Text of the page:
2. Perform Water Quality Checks

Use water testing kits to monitor the pH levels, chlorine or bromine levels, and water clarity regularly.

Maintain proper water chemistry to inhibit bacterial growth.

3. Shower Before Entering

Always shower before entering a hot tub to remove sweat, dirt, and any contaminants from your skin.

Pay special attention to areas with hair, as these are more prone to infection.

4. Limit Hot Tub Time

Avoid prolonged periods in hot tubs, especially when the water temperature is high.

Take breaks to cool down and minimize the risk of bacterial exposure.

5. Wear Clean Swimwear

Ensure your swimsuit is clean and free of contaminants before entering the hot tub. Wash your swimsuit after each use and avoid reusing it without washing it.

6. Maintain Personal Hygiene

Wash your hands thoroughly after using the restroom or handling any contaminants. Avoid touching your face or other areas of your body while in the hot tub.

7. Stay Hydrated

Drink plenty of water to stay hydrated while in the hot tub, as this can help your body fight off potential infections.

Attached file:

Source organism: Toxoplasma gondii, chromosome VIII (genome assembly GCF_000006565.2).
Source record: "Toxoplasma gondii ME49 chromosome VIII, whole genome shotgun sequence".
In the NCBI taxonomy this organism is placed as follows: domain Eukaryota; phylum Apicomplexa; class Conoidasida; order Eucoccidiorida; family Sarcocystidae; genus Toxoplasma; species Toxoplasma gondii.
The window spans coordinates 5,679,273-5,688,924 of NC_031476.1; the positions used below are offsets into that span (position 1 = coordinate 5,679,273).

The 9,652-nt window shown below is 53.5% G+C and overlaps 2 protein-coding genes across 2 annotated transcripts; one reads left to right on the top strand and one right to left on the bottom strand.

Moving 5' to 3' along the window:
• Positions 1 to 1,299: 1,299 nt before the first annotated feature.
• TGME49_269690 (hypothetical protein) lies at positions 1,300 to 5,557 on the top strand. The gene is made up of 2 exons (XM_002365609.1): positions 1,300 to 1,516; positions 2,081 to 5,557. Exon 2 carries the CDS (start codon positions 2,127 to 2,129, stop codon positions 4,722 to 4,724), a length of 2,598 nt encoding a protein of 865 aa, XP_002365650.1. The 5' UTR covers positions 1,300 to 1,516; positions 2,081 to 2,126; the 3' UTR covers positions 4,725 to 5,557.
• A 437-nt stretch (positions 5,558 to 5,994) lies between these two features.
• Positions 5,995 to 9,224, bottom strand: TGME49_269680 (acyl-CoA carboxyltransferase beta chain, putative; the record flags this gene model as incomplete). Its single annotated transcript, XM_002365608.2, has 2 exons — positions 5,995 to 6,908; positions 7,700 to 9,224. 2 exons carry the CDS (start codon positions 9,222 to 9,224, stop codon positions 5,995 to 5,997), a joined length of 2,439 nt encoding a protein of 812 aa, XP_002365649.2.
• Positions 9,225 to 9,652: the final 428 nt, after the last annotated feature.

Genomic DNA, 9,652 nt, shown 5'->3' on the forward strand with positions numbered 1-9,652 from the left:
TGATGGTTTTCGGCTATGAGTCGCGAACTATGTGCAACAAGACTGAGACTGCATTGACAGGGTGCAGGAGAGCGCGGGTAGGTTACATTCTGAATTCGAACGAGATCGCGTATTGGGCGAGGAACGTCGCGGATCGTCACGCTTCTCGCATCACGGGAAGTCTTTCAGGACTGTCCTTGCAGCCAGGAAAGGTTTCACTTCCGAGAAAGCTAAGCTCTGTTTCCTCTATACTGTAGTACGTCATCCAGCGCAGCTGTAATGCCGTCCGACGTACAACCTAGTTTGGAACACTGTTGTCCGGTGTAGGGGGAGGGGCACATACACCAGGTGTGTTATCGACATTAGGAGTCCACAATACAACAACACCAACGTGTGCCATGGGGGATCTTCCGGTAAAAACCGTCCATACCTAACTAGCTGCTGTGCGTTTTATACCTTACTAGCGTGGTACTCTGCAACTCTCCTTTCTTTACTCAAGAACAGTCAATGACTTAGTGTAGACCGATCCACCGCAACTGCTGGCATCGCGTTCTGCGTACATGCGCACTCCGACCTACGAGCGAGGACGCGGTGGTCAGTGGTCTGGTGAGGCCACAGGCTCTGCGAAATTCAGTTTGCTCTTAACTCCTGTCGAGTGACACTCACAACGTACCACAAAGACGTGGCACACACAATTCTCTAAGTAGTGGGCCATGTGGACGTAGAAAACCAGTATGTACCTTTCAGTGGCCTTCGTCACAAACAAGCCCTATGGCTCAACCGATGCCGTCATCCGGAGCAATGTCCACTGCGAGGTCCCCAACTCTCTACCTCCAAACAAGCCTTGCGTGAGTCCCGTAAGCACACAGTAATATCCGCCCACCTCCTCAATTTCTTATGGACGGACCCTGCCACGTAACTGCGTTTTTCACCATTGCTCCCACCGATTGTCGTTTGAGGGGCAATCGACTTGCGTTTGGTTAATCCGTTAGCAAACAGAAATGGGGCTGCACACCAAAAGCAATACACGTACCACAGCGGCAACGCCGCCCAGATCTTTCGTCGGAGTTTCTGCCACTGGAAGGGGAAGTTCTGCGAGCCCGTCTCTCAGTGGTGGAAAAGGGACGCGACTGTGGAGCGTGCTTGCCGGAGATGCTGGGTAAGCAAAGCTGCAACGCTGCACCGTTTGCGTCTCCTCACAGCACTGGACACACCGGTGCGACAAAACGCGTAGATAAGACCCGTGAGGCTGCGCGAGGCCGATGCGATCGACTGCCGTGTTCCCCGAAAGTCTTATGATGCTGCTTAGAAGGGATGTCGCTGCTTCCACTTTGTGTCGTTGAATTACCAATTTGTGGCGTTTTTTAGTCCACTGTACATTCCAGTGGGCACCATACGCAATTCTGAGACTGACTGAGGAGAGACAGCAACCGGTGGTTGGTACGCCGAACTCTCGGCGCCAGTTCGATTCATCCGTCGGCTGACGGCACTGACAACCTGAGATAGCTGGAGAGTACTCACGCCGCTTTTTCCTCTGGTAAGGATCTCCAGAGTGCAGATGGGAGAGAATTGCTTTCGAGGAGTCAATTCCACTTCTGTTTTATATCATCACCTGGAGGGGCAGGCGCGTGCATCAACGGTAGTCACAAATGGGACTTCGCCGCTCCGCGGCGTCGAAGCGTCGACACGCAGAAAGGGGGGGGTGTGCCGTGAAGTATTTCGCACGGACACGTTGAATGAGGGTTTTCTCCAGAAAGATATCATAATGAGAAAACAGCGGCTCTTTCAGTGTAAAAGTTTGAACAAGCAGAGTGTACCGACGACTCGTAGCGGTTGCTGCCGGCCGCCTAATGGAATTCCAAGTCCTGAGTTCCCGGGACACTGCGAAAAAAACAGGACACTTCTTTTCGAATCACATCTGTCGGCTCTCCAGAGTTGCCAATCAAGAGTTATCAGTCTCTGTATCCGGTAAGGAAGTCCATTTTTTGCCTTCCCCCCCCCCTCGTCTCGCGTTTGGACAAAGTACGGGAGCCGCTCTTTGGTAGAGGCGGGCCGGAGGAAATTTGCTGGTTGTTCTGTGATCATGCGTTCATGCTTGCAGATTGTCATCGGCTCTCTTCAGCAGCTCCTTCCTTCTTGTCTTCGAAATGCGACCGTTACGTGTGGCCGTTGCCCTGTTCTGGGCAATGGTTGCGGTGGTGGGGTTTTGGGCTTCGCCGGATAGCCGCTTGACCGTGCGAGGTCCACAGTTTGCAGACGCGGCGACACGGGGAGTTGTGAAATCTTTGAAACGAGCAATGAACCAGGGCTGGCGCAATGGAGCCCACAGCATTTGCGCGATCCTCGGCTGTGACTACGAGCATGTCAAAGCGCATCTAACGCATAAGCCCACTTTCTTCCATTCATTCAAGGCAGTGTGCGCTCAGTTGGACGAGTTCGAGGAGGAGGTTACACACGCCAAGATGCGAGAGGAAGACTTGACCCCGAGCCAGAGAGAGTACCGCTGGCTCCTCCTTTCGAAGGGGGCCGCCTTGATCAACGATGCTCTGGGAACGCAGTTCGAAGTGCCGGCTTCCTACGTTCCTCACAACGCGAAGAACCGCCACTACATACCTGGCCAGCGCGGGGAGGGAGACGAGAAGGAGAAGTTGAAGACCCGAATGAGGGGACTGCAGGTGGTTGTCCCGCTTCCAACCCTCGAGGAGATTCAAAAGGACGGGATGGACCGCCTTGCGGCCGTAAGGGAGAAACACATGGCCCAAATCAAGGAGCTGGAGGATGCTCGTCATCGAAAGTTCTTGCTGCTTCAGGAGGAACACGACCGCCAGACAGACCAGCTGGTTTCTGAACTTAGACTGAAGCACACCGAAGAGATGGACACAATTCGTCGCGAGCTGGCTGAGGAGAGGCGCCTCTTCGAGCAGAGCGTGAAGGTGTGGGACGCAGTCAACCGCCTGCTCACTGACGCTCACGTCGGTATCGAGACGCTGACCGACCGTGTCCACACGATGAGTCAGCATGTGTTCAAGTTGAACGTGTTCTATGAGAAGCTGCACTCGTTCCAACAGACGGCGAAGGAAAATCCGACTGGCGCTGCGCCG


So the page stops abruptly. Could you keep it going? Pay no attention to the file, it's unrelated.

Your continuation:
8. Exit and Rinse Off Afterward

After leaving the hot tub, rinse off with clean, fresh water to remove any remaining chemicals or contaminants. Pat your skin dry gently, avoiding excessive rubbing, which can irritate the follicles.

9. Keep Your Hot Tub Clean

Regularly clean and sanitize your hot tub’s filter and circulation system. Follow the manufacturer’s maintenance guidelines to ensure water quality.

10. Educate Yourself

Be aware of the signs and symptoms of hot tub folliculitis so that you can seek prompt treatment if needed.

11. Consult a Professional

If you maintain a personal hot tub, consider having it professionally inspected and serviced periodically to ensure it’s in optimal condition.